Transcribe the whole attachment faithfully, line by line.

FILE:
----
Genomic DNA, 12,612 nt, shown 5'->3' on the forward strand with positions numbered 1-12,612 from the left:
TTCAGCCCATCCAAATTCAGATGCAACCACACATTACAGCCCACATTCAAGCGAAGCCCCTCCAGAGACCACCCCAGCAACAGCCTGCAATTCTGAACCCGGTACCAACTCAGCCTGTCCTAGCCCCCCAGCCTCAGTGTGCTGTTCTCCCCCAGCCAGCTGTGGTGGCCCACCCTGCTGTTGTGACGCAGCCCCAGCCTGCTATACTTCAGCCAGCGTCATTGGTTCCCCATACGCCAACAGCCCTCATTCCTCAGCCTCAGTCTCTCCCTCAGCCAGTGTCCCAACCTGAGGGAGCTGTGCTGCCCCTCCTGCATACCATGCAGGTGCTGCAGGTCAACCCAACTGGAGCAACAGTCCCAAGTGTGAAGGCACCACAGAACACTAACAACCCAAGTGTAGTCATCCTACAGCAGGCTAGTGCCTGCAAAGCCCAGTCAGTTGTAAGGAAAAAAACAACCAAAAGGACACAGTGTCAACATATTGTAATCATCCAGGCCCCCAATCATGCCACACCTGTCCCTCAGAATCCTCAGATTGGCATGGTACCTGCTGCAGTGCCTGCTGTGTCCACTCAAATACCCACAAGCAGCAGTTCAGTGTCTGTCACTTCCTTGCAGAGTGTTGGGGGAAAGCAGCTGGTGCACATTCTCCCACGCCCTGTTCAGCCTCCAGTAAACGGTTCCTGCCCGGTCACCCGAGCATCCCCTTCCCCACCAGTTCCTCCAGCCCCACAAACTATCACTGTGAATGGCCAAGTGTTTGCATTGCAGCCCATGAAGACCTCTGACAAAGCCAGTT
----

Genomic DNA, 12,612 nt, shown 5'->3' on the forward strand with positions numbered 1-12,612 from the left:
TTCAGCCCATCCAAATTCAGATGCAACCACACATTACAGCCCACATTCAAGCGAAGCCCCTCCAGAGACCACCCCAGCAACAGCCTGCAATTCTGAACCCGGTACCAACTCAGCCTGTCCTAGCCCCCCAGCCTCAGTGTGCTGTTCTCCCCCAGCCAGCTGTGGTGGCCCACCCTGCTGTTGTGACGCAGCCCCAGCCTGCTATACTTCAGCCAGCGTCATTGGTTCCCCATACGCCAACAGCCCTCATTCCTCAGCCTCAGTCTCTCCCTCAGCCAGTGTCCCAACCTGAGGGAGCTGTGCTGCCCCTCCTGCATACCATGCAGGTGCTGCAGGTCAACCCAACTGGAGCAACAGTCCCAAGTGTGAAGGCACCACAGAACACTAACAACCCAAGTGTAGTCATCCTACAGCAGGCTAGTGCCTGCAAAGCCCAGTCAGTTGTAAGGAAAAAAACAACCAAAAGGACACAGTGTCAACATATTGTAATCATCCAGGCCCCCAATCATGCCACACCTGTCCCTCAGAATCCTCAGATTGGCATGGTACCTGCTGCAGTGCCTGCTGTGTCCACTCAAATACCCACAAGCAGCAGTTCAGTGTCTGTCACTTCCTTGCAGAGTGTTGGGGGAAAGCAGCTGGTGCACATTCTCCCACGCCCTGTTCAGCCTCCAGTAAACGGTTCCTGCCCGGTCACCCGAGCATCCCCTTCCCCACCAGTTCCTCCAGCCCCACAAACTATCACTGTGAATGGCCAAGTGTTTGCATTGCAGCCCATGAAGACCTCTGACAAAGCCAGTT